I need to compute the first derivatives of the Dirichlet distribution, defined in the following way:

$$r(P; \pi, \rho) = \frac{\Gamma(c)}{\prod_{i=1}^{k} \Gamma(c \pi_i)} \cdot \prod_{i=1}^{k} P_i^{c\pi_i - 1},$$

where $c=\rho^{-2}(1-\rho^2) = \sum_{i=1}^{k} \alpha_i$. Now I need to compute the first derivative of the log likelihood with respect to $\pi_i$ and $\rho$ but I am finding myself in having a hard time. I defined the log likelihood as: $$\log\Gamma(c) - \sum_{i=1}^{k} \log\Gamma(c\pi_i) + \sum_{i=1}^{k}(c\pi_i-1) \log P_i,$$ and I hope it is correct. But then, I don't get how I can compute the derivatives, in particular the one with respect to $\pi_i$ because I have the summation with respect to i and a digamma function. Can somebody show it to me? just the derivative with respect to $\pi_i$ of the second and third term of the log likelihood.

And also: when I have the log of a gamma function I know that the derivative is the digamma function. But do I have to multiply the digamma function for the derivative of the argument of the digamma function (like chain rule of the derivatives)?

Thanks in advance!

Ok, thanks a lot! I still have a doubt about the digamma and trigamma function. I need to compute the Fisher information and so after having computed the first derivative I compute also the second derivative which is actually equal to $$-c^2 * \psi'(c\pi_i)$$.

I have to compute the $E_P[-d^2l/d\pi_i^2]$ and I am given the result of this which is equal to $c^2[\psi'(c\pi_i) + \psi'(c\pi_k)]$ for $i = 1,...,k-1$. But how can I get this result? I don't get why this is the result... from where they took $\psi'(c\pi_k)$?

And also which is the expectation of a digamma and trigamma function? Thanks a lot again if you can help me!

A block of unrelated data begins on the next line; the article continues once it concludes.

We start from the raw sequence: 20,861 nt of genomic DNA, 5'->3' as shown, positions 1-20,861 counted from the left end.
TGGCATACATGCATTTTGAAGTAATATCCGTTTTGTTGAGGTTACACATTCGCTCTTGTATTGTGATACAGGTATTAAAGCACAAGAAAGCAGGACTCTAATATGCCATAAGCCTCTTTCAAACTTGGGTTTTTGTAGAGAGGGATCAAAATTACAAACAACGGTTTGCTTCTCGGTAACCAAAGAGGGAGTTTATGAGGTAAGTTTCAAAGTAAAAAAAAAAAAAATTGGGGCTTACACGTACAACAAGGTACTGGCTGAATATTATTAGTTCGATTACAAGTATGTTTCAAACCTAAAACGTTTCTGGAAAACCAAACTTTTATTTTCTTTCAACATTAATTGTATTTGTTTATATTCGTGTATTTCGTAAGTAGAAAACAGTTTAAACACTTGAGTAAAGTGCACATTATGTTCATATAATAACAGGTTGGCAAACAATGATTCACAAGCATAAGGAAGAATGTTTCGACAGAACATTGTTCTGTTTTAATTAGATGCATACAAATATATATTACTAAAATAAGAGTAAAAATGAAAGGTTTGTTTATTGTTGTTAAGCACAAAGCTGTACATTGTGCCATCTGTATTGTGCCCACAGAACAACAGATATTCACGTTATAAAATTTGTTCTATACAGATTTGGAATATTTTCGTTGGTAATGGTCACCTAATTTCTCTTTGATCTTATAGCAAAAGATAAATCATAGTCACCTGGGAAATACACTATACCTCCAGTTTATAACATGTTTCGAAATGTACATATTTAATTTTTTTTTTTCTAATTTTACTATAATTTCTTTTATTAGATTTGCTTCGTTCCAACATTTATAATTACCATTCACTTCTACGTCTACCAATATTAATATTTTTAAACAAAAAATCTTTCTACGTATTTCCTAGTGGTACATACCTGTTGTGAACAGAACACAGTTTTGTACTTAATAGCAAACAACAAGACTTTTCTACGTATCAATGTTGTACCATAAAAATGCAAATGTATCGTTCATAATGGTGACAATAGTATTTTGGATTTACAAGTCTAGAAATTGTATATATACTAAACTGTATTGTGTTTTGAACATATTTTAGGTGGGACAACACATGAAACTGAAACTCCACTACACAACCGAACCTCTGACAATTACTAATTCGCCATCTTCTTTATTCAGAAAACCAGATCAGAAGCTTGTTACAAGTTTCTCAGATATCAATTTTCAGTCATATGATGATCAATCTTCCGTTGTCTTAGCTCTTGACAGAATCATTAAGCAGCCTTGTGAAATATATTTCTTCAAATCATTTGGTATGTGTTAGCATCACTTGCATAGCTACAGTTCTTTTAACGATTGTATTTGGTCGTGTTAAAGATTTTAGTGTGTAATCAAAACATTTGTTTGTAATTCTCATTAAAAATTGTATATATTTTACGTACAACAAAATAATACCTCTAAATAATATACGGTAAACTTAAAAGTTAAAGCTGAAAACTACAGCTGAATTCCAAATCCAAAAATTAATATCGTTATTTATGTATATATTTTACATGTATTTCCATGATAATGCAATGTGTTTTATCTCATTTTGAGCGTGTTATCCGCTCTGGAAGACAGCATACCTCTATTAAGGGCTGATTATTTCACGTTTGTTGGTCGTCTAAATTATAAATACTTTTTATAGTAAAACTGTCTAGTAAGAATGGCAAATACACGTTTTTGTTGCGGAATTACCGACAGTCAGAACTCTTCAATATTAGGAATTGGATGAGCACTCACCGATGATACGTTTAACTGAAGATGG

• $\begingroup$ Is $\pi$ a vector with component $\pi_i$? $\endgroup$
    – microhaus
    Mar 14 at 12:53
  • $\begingroup$ Yes exactly, with k elements $\endgroup$
    – Bibi
    Mar 14 at 13:40

You are confusing yourself here by failing to recognise that the index of summation $i$ is just an index, not a variable in the equation. Consequently, if you expand out the sum, you get a form that does not have $i$ in it:

$$\sum_{i=1}^k f(\pi_i) = f(\pi_1) + \cdots + f(\pi_k).$$

To avoid confusion, it is good practice not to use the same index for your derivative and for your summation index. Taking the partial derivative with respect to an arbitrary element $\pi_r$, and noting that only one term in the sum uses this variable, we get:

$$\frac{\partial}{\partial \pi_r} \sum_{i=1}^k f(\pi_i) = f'(\pi_r) \quad \quad \quad \text{for any } r = 1,...,k.$$

This reasoning can easily be applied to your situation. Denoting the log-likelihood function by $\ell_\mathbf{x}$ and using the chain rule you get:

$$\frac{\partial \ell_\mathbf{x}}{\partial \pi_r} = -c \Big[ \psi (c \pi_r) - \log P_r \Big],$$

where $\psi$ is the digamma function. Observe here that differentiating with respect to $\pi_r$ removes all terms in the sum that do not have that variable in them, which leaves only one summation term. The overall derivative is just the derivative of this term.

  • $\begingroup$ Thanks a lot! You was very clear! But what about the derivative with respect to rho? In that case there is the summation also in the derivative correct? $\endgroup$
    – Bibi
    Mar 15 at 10:14
  • $\begingroup$ Well, you tell me --- does that varianle occur in each of the terms in the sumation? $\endgroup$
    – Ben
    Mar 15 at 12:14
  • $\begingroup$ Yes, it do not depend on the summation so I need to retain it... thanks! What about the expectation of the digamma below...? $\endgroup$
    – Bibi
    Mar 15 at 14:06
  • $\begingroup$ If you want to ask a new question, you need to post a new question. $\endgroup$
    – Ben
    Mar 15 at 22:07
  • $\begingroup$ Yes, sorry! I have done it. I have asked a new question! stats.stackexchange.com/questions/514014/… $\endgroup$
    – Bibi
    Mar 16 at 11:43

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